Wilderness Cookbook: A Guide to Good Food on the Trail by Bonnie McTaggart,Jill Bryant

Wilderness Cookbook: A Guide to Good Food on the Trail

byBonnie McTaggart,Jill Bryant

Kobo ebook | January 1, 1999

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This cookbook provides a range of simple, tasty meals for people who like to get away from crowded campgrounds and still enjoy great food. In addition to step-by-step recipes and meal plans, The Wilderness Cookbook provides easy-to-follow processes for drying vegetables, fruits and meat, and tips for travelling with fresh produce and meat products. A perfect guide for a deliciously satisfying trail adventure.

Title:Wilderness Cookbook: A Guide to Good Food on the TrailFormat:Kobo ebookPublished:January 1, 1999Publisher:Second Story PressLanguage:English

The following ISBNs are associated with this title:

ISBN - 10:1926739779

ISBN - 13:9781926739779

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Rated 5 out of 5 by from Quill and Qure, Oct 1999 A camping trip is like a party: the better the planning, the more fun it is. Food is central. When roughing it, especially on canoe trips, mealtime can be the silver lining. All your clothes are soaked, you’re feverish from bug bites, and your Vuarnets are swimming with the fishes, but if you’ve planned well, at least you’ve got couscous and chocolate cake for dinner. Couscous and chocolate cake? Yes. That is, if you’re using Bonnie McTaggart and Jill Bryant’s Wilderness Cookbook. The surprisingly varied and even exotic recipes, along with an abundance of seasoned camping tips, will go a long way toward not only salvaging bad days in the bush, but also making your whole trip a hit. McTaggart, a retired nurse, and Bryant, author of two children’s craft books, are both nature enthusiasts who understand the need for tasty and nutritious food that is easy to prepare on the trail. Freshness, packing, and equipment are crucial considerations. Eat heavy and perishable items first. Hot cereals or pancakes, with dehydrated fruits, make satisfying breakfasts. Instant soups with bread, cheeses, and canned fish make simple lunches. At dinner, when hunger soars, things get more interesting. Tofu Kebobs, Corn and Potato Chowder, Veggie Burgers, and Asian Noodles are just some of the things to replace wieners and beans. Dried veggies and fruit add flavour and nutrition to many recipes, although most cooks will prefer to purchase them commercially rather than prepare them at home as suggested. Also included are desserts and snacks, packing and “At Campsite” instructions, and equipment lists to make sure you remember the can opener. It may mean some work, but if this thoughtful book (with cute drawings by Chum McLeod) is used while planning your next camping trip, at least mealtimes will seem like a party. Reviewed by Shaun Smith (from the October 1999 issue)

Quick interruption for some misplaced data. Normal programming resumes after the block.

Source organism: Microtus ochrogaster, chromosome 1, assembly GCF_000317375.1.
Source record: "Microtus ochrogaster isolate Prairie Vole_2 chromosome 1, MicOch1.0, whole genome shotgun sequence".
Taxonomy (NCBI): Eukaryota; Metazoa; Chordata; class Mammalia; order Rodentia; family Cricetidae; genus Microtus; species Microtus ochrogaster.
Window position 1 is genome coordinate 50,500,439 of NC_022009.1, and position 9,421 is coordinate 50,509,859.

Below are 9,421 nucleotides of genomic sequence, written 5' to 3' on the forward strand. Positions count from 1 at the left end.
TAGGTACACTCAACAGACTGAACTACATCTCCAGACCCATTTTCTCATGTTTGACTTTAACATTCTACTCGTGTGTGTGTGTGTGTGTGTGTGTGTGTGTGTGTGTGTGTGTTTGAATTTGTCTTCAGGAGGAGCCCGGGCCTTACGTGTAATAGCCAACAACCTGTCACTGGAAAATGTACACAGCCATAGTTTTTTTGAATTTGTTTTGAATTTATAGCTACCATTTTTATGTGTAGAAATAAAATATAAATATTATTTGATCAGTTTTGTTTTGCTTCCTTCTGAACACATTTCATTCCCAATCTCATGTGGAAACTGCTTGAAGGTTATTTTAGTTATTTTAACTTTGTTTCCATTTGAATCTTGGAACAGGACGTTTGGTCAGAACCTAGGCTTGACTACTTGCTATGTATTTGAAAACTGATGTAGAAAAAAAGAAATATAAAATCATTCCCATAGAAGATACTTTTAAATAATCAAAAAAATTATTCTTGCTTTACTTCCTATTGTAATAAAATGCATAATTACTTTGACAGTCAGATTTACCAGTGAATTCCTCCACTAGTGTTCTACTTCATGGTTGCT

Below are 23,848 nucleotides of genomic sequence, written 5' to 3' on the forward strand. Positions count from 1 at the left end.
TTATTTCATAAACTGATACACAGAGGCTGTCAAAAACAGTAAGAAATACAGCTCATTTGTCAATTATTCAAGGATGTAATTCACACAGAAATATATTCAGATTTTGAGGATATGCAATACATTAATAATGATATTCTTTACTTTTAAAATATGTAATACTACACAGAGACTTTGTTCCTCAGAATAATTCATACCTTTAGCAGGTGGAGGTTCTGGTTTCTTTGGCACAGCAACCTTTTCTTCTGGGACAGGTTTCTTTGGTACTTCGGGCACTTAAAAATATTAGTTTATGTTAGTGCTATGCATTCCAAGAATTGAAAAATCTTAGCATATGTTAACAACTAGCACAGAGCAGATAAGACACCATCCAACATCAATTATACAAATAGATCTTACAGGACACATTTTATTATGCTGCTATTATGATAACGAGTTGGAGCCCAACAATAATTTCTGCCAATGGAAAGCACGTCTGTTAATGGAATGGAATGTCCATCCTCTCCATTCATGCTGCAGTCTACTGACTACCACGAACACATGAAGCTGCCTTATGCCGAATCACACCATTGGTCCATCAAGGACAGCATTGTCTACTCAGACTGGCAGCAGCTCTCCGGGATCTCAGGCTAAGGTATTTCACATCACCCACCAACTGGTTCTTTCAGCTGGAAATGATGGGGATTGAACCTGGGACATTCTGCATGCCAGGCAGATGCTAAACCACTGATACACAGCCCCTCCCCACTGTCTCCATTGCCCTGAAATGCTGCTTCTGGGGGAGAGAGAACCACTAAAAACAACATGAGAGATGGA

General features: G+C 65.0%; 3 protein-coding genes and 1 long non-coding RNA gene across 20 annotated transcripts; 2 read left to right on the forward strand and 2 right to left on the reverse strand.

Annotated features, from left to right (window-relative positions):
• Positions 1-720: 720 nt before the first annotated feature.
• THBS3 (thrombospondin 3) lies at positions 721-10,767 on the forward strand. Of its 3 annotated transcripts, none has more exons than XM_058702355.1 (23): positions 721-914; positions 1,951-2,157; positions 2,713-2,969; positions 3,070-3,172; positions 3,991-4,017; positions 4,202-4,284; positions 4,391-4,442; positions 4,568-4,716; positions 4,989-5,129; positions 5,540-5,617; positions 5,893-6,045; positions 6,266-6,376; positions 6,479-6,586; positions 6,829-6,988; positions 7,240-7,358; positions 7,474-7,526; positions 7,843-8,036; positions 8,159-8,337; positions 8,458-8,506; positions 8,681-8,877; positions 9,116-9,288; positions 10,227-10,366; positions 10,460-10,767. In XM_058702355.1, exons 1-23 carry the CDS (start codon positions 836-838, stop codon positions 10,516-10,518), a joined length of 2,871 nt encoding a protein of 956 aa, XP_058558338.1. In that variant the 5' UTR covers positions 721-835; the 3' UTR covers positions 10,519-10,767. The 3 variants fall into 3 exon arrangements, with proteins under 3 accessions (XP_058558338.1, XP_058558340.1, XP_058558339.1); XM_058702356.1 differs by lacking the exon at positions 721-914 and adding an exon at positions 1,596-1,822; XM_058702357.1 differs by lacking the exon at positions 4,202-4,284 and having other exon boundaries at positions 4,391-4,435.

Date published: 2008-01-09